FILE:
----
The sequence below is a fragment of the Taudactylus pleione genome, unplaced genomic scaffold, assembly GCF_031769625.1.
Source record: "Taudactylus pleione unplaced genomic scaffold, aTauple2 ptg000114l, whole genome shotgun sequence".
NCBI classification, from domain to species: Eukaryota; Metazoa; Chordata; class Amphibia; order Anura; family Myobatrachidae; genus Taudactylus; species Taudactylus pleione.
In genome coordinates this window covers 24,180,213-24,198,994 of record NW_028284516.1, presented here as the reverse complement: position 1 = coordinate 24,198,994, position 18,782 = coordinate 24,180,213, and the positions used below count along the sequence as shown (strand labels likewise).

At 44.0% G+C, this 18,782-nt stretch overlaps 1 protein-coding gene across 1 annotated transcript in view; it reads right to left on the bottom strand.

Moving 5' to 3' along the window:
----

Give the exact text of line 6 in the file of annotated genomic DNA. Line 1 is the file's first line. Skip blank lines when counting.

Moving 5' to 3' along the window: